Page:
Dismissals

Dismissals / Discharges

There are several ways that a criminal case may end without a jury verdict. Some of the most notable are:

  • Discharge for Failure to Initiate Prosecution;
  • Discharge for Defendant to Testify for Prosecution or Defense;
  • Diversion (PC 1000 Opens in New Window);
  • Alternative Dispute Resolution (ADR);
  • Double Jeopardy;
  • Successful Completion of Drug Treatment Probation / Prop. 36 (PC 1210.1 Opens in New Window);
  • Civil Compromise (Misdemeanors: PC 1377-1379 Opens in New Window, Felonies: CCP 33 Opens in New Window);
  • Denial of Speedy Trial (PC 1382 Opens in New Window);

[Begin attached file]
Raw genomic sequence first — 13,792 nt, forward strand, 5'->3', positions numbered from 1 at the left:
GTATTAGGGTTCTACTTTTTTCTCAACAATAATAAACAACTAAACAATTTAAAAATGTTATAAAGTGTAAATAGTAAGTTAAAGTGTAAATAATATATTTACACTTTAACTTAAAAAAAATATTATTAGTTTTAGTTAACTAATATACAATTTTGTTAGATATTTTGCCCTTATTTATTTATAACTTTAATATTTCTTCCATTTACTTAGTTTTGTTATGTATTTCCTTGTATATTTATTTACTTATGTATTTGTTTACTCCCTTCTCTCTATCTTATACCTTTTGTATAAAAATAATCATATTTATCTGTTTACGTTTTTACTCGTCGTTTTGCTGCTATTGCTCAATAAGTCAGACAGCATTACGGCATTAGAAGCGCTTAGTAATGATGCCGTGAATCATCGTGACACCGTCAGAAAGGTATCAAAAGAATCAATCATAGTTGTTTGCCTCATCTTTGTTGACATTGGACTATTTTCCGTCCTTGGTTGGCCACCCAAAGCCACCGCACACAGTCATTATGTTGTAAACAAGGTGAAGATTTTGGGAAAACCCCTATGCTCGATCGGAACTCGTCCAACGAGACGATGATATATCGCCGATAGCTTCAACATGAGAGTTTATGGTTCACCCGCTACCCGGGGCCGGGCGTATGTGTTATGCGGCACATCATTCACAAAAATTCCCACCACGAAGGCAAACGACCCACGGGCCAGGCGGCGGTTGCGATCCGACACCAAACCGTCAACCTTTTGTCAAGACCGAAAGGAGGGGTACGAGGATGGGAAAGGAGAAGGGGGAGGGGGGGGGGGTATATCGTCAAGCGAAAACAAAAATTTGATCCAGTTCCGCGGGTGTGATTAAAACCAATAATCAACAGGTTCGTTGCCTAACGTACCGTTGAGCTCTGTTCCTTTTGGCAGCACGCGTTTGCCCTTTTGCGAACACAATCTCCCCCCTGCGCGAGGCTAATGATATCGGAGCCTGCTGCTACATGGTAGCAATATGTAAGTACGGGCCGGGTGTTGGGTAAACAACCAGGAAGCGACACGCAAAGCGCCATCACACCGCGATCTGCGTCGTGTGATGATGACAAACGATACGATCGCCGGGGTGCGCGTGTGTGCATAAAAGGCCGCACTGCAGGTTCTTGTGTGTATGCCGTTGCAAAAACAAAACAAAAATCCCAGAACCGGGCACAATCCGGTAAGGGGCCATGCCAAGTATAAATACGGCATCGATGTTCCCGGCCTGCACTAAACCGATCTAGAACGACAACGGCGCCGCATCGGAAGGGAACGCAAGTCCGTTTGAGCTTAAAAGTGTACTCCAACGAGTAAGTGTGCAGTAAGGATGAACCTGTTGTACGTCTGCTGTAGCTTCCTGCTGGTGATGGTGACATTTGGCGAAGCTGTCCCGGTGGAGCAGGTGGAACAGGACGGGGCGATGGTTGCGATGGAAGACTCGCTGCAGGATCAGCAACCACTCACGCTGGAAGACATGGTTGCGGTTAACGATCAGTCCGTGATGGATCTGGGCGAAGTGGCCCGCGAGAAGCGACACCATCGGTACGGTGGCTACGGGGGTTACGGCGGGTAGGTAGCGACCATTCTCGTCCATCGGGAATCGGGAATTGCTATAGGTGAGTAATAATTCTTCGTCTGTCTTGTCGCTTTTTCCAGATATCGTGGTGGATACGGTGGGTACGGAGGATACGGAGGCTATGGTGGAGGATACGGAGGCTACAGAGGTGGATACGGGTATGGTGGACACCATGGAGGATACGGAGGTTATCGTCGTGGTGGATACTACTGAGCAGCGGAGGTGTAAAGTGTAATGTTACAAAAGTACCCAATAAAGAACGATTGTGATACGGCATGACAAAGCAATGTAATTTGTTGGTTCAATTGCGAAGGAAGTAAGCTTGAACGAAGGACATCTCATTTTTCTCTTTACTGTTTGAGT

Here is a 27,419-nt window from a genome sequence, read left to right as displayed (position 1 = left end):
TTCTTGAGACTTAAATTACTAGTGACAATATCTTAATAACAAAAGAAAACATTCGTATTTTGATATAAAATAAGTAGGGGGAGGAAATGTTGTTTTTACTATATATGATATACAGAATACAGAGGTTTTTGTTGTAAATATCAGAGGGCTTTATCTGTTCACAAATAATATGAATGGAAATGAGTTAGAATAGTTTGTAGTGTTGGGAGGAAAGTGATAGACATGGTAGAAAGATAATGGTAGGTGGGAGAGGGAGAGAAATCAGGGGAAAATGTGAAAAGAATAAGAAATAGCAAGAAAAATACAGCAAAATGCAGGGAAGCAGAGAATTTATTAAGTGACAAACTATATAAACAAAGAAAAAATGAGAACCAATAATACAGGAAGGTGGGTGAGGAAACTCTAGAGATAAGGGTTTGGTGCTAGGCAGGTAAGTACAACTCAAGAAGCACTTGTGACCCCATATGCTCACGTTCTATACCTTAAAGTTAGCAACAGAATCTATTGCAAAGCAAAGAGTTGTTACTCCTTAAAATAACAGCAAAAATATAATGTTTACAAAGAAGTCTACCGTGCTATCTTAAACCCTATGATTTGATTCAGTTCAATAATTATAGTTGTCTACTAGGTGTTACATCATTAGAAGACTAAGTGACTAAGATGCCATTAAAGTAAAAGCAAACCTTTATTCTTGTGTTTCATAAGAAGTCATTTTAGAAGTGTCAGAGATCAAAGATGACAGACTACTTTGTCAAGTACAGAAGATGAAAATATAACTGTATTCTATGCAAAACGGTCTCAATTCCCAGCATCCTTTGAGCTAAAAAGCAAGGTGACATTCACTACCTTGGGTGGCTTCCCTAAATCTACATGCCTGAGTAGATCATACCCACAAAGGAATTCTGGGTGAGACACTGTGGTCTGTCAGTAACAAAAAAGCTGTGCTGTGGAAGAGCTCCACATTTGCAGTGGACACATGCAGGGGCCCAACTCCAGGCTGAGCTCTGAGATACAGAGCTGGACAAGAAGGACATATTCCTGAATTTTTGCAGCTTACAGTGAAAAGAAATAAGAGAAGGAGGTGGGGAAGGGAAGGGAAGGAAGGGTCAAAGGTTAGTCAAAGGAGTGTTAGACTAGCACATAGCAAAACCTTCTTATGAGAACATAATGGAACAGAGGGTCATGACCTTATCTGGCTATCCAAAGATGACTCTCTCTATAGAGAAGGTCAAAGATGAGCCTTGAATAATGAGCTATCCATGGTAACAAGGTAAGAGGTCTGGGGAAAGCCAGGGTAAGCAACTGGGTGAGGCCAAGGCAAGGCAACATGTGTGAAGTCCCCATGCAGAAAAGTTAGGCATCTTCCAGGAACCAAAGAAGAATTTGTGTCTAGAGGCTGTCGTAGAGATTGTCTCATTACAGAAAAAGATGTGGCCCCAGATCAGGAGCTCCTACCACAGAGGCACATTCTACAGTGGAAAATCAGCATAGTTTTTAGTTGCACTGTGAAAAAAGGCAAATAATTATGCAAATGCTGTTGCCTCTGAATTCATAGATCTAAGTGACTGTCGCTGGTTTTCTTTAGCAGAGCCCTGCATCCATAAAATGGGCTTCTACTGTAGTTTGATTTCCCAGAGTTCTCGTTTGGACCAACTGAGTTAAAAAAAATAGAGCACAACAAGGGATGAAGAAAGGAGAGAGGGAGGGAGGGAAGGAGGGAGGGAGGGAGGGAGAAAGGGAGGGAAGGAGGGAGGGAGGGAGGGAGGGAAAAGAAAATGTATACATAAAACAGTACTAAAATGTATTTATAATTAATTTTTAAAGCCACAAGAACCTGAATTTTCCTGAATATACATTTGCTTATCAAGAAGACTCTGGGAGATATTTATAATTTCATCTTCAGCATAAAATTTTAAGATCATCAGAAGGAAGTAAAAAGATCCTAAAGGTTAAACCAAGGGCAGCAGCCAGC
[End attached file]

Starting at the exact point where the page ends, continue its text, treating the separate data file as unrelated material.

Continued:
• Delay in Prosecuting (Statute of Limitations) (PC 1382 Opens in New Window);
  • Preliminary Hearing Not Completed in Single Session;
  • Dismissal of Complaint at Preliminary Hearing (PC 871 Opens in New Window);
  • Dismissal of Misdemeanor Complaint (PC 991 Opens in New Window);
  • Section 995 Dismissal (PC 995 Opens in New Window);
  • Refusal to Disclose Informant’s Identity;
  • Prosecution Failure to Disclose Material Information;
  • Failure to Provide Discovery;
  • Material Witness Unavailable Due to State Action (or Inaction); and
  • Motion for Mistrial.

Some of these results are more typical than others. For example, PC 1000 Opens in New Window drug diversion, Prop. 36 Drug Treatment (PC 1210.1 Opens in New Window), and civil compromises are fairly common in the appropriate case. Mistrials, failure to disclose material information, preliminary hearing not completed in one session, and so on are less common. For more information on these issues, click on the links above.